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Nov 24, 2012

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The US Department of Energy has dug up the historic photo that sums up why nuclear powered jet airliners never took off during the Cold War era.

The caption reads:

As part of the Aircraft Nuclear Propulsion Program, the U.S. conducted extensive research showing that nuclear fission could power an aircraft. The research involved a series of Heat Transfer Reactor Experiments (HTREs), which tested if different types of jet engines could be run by nuclear power. In 1955, however, the project was cancelled, and a safe, operational prototype aircraft was never developed. In this 1988 photo, the two HTRE reactors are shown in transport to Idaho National Laboratory’s EBR-1 visitor center, where they remain today. | Photo courtesy of Idaho National Laboratory.

From memory,  in the immediate aftermath of the Sputnik 1 shock, when the USSR took the West by surprise by launching the world’s first artificial satellite on 4 October 1957, there were illustrated newspaper stories of a swept wing allegedly nuclear powered Russian aircraft that caused widespread anxiety.

The photos turned out to be a hoax, but it isn’t a clear memory as to which side of the Iron Curtain that the perpetrators were on, as if they were in the West it was a clumsy attempt to whip up Red Menace technology gap fears, which hardly needed any help at that time, or the East going na nah na na nah with a concocted piece of propaganda.

By coincidence or not the photo of this week, at Energy.gov,  accompanies an announcement about a program to develop and deploy large numbers of small modular nuclear reactors as part of the American drive to ‘do anything’ to reduce fossil carbon emissions and maintain its new status as being almost completely energy independent, albeit at some significant community costs if its coal seam and shale deposit hydrocarbon sectors are studied.

More than 50 years after the Cold War nuclear power jet concepts were considered and rejected not even the SMR program is coming anywhere remotely near what would be required for a structurally feasible and safe or desirable direct application of fission reactions to an aeroengine role.

However the pathway that is becoming more apparent by the day is the one along which vastly improved battery technology will meet SMRs, wind turbines and solar as the means for storing renewable energy in packs that will, in theory, prove capable of powering shorter range airliner flights of one to two hours duration, or at the very least, take over the needs for taxying aircraft into position at airfields, as well as augmenting in flight propulsion by liquid fuel burning engines.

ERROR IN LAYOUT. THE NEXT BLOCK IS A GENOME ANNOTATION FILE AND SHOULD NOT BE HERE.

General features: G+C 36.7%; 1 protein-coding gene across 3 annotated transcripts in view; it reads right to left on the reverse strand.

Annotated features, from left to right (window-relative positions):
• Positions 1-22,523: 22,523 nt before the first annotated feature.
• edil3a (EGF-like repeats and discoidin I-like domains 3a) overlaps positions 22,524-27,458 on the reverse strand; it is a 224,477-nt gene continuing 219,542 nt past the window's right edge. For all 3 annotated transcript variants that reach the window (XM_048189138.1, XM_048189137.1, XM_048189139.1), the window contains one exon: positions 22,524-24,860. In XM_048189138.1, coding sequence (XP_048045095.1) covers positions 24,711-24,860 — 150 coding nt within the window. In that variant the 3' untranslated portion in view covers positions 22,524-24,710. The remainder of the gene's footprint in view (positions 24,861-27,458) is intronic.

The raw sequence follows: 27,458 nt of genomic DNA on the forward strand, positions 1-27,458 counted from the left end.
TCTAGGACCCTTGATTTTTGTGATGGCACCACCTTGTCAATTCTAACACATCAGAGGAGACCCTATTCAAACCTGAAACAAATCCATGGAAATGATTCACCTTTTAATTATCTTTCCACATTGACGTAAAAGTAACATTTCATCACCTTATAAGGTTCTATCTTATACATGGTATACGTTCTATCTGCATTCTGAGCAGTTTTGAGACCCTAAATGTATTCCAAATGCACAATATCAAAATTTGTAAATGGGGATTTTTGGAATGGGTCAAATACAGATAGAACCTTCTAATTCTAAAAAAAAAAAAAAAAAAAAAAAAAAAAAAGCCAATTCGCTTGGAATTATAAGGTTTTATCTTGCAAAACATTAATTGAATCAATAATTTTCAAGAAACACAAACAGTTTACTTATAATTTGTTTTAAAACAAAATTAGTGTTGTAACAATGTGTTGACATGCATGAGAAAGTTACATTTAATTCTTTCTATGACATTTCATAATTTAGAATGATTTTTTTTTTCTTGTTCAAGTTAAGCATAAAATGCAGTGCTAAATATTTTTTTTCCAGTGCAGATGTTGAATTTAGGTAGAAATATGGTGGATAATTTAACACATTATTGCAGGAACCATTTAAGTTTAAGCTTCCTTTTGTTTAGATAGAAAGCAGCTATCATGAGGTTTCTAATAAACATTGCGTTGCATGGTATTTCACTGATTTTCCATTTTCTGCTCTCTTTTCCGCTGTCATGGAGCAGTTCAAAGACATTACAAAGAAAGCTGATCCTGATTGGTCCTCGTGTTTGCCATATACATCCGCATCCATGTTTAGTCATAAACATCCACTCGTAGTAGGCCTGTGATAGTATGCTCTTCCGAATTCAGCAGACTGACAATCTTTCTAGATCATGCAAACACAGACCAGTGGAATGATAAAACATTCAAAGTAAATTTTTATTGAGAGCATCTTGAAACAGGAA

The highest profile concept to argue this, the Boeing SUGAR Volt study, was most recently featured in this post.

Ben Sandilands — Editor of Plane Talking

Ben Sandilands

Editor of Plane Talking

Ben Sandilands has reported and analysed the mechanical mobility of humanity since late 1960 - the end of the age of great scheduled ocean liners and coastal steamers and the start of the jet age. He’s worked in newspapers, radio and TV in a wide range of roles as a journalist at home and abroad for 56 years, the last 18 freelance.

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4 thoughts on “Cold War photo: Why nuclear powered airliners never took off

  1. There was nothing technologically impractical about the use of fission reactors to power an aircraft. The intended use for such aircraft was for large bombers to remain ready at all times, with long range and long endurance without any need to refuel – much like nuclear submarines – and ready to bomb the Commies at a moment’s notice.

    However, the development of intercontinental ballistic missiles made strategic bombers largely obsolete, and removed the motivation for the nuclear aircraft program – there was really no engineering problem that scuttled the program.

  2. Don’t forget the nuclear test plane – the NB-36 Peacemaker. While it didn’t have nuclear powered engines, it did carry a small (for the time) nuclear reactor as a test, which did operate – the next phase of the test programme was to convert some of the engines to make used of all that power (not sure how they planned to do that, but I would guess that would mean electric motors driving high bypass fans or driving the pusher propellers that provide most of the trust for the B-36). The real problem with the program was the need to have the plane followed by a transport aircraft filled with Marines to contain and potential ‘leakage’ of radioactive material (through theft, crashes, hijacking etc). Not very practical for an airliner.